A leaked junta memo shows three Chinese firms appealing to Nay Pyi Taw to arrange liquified natural gas imports from Russia amid economic turmoil in Myanmar.
A leaked document from the junta’s Ministry of Electric Power reveals that three Chinese energy companies appealed to the junta for help importing liquified natural gas from the Russian government, as the regime’s economic policies wreak havoc on the energy sector.
The document, in the form of a memo, indicates a meeting took place on July 25 in Nay Pyi Taw with representatives from MoEP, Hong Kong-listed VPower and Chinese state-owned firms CNTIC and Genertec. (VPower is also part-owned by CITIC, another Chinese state-owned investment firm).
“At present, we are having difficulty getting LNG and US dollars,” reads the memo, explaining that because the companies could not get US dollars in time, the LNG meant for them was sold to another buyer.
A representative from one of the three companies, who requested anonymity, confirmed the authenticity of the document but declined to comment further.
“We contacted Russia to buy LNG but they do not want to sell directly to a company, they only want to sell government-to-government,” the document reads, appealing for the junta’s MoPE to “help purchase LNG from Russia”.
VPower did not confirm or deny the authenticity of the document, but said it “does not engage in nor plan to engage in any LNG procurement” and has no “business dealings with any Russian entities”.
One of Southeast Asia’s leading electricity producers, VPower led a consortium in 2019 that won an emergency tender aimed at a plugging a critical gap in Myanmar’s power generation. But projects from this tender stalled even before the February 2021 coup, and expectations were further dashed by a series of disastrous economic policies introduced by the new junta.
Those include harsh restrictions requiring that US dollars be converted to Myanmar kyat within a short period of time at a conversion rate far below the market value, set by the junta-controlled Central Bank. The policy is intended to help the junta replenish its dwindling foreign reserves but is leaving many international companies without dollars and suffering a loss every time they exchange.
Mr Jason Tower, Myanmar country director for the United States Institute for Peace, said the proposal is unusual because LNG is “plentiful” in Myanmar, and shifting to Russia would not have solved the companies’ main problem, the lack of US dollars.
An analyst with knowledge of the matter, who commented on the condition of anonymity, said “the kyat has depreciated twice as much against the ruble as against the dollar” since the coup.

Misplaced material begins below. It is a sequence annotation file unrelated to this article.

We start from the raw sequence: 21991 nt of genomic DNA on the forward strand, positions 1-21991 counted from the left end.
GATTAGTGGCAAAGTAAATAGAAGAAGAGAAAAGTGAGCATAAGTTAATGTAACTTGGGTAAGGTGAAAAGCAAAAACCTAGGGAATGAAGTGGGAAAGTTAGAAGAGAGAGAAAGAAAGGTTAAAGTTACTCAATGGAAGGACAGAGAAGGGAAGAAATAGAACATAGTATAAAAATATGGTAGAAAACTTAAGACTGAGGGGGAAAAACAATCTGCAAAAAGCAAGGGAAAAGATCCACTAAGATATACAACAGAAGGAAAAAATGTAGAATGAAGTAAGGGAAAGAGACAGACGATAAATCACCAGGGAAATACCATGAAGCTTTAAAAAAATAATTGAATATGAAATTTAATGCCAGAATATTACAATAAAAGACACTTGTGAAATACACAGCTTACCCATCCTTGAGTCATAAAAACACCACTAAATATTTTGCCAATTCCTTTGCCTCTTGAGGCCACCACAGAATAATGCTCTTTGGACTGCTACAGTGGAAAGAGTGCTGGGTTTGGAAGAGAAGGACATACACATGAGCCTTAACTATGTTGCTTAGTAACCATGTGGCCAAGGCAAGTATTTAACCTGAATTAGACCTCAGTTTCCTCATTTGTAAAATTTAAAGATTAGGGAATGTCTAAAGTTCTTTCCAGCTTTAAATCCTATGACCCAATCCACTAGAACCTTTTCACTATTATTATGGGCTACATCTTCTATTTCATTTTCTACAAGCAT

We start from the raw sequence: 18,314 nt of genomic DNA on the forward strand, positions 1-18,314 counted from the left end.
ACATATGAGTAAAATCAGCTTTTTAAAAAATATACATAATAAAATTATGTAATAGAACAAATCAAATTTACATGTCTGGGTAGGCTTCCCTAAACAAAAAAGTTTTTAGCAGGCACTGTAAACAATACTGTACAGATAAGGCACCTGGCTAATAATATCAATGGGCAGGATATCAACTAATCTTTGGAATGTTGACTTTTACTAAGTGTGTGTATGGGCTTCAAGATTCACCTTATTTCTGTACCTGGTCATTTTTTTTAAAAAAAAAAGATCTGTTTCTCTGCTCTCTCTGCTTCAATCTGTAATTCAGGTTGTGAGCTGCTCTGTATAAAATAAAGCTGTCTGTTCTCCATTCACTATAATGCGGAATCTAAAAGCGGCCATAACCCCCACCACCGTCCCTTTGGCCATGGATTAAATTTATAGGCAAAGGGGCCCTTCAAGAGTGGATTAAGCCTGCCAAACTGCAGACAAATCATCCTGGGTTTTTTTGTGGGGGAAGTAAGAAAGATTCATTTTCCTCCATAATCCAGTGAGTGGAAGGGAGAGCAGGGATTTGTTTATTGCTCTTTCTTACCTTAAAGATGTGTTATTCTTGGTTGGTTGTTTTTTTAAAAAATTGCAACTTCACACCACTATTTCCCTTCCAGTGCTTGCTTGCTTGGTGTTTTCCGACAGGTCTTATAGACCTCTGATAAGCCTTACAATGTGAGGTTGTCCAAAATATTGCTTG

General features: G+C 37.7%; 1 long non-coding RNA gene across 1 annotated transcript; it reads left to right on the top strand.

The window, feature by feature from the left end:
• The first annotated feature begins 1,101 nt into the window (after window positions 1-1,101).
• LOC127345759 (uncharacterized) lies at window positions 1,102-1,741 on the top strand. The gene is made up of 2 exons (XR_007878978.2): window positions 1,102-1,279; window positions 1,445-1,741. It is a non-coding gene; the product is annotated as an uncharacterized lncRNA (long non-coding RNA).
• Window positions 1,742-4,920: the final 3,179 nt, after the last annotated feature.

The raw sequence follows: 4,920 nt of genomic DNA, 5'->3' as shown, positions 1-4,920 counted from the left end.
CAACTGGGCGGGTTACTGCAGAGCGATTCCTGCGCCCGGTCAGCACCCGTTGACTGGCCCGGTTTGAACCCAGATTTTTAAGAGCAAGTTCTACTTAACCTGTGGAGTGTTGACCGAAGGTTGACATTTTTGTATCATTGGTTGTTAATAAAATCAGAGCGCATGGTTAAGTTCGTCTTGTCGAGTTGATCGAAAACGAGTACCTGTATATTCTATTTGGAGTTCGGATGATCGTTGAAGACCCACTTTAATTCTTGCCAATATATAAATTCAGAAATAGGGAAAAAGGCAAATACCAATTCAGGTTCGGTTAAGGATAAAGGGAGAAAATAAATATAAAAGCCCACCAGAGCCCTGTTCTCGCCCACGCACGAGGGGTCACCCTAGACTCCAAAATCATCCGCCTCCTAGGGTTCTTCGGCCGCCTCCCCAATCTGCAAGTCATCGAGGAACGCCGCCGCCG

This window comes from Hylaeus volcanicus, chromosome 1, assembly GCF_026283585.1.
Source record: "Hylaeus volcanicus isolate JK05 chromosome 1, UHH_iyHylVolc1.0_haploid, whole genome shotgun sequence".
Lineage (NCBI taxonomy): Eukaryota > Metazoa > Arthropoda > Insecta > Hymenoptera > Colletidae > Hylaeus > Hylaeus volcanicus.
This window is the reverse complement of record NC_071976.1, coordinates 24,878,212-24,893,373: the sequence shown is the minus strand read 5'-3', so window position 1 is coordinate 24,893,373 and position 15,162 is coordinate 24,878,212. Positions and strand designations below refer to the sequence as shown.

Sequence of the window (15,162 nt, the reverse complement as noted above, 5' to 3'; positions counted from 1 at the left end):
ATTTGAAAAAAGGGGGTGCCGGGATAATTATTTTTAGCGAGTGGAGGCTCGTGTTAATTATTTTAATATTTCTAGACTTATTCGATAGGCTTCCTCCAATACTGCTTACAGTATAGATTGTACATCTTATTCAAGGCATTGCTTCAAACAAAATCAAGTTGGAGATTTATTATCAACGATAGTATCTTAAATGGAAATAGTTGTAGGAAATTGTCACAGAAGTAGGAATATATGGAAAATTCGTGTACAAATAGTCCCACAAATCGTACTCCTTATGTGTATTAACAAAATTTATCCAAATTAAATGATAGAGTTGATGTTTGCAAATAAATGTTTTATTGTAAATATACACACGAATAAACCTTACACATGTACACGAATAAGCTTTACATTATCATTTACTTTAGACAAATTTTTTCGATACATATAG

“Min Aung Hlaing’s wish to increase dependence on the ruble and imports from Russia simultaneously makes little sense. It’s like he’s trying to weaken Myanmar as much as possible,” they said.
According to the leaked document, the companies “have no income to pay interest to the bank for the loans we had taken out to implement the plan. Now banks have tightened their rules on us”.
“The desperate and convoluted steps these companies are taking to try to keep operating is another example of the disastrous economic impact of the attempted coup which began last year,” said Mr Mark Farmaner, director of advocacy group Burma Campaign UK.
VPower’s nascent energy empire in Myanmar has been imperilled by the coup. In 2021, the company announced it would not renew contracts for two of its nine projects in the country, and the leaked document shows at least two of its other projects have been suspended. In March of this year, citing a “significant drop of foreign exchange volume in Myanmar”, among other factors, VPower said it expected a “significant decrease” of profits from the three power plants it operates jointly with CNTIC.
“VPower’s experience is a warning to other energy companies in Myanmar, because they had bet the most on Myanmar’s energy development,” said the analyst.
Farmaner said it’s “appalling” that international investors would “facilitate deals between the military and the Russian regime for the sake of their own business interests”.
Tower said involvement in a deal with the Myanmar junta and Russian government would hurt the international reputation of VPower, which also does business in Europe and Latin America. “I would think this has got to be a problem for them,” he said.
Farmaner noted that VPower and CNTIC have been cooperating with military-owned companies since entering Myanmar. VPower’s Thilawa project in Yangon was being developed on a port owned by military conglomerate Myanmar Economic Holdings Limited, exposed as a key source of income for the military after the Rohingya crisis.
While many international businesses have pulled out of Myanmar since the coup in response to instability and human rights abuses, Tower said many Chinese firms have continued to operate in Myanmar or even entered the country, reflected by the fact that four new Chinese chambers of commerce have opened in that time.
“They feel that now that all of these other companies are moving out, and the [junta] is desperate for business, it’s good time to lock things in and put in plans for future projects,” he said, adding that many won’t actually do any work themselves, but will secure concessions and hope to “spin” them to other companies later.
Tower said this also fits into propaganda narratives from the Chinese government and Chinese state-owned enterprises that everything is “normal” in Myanmar, despite continued violence and instability.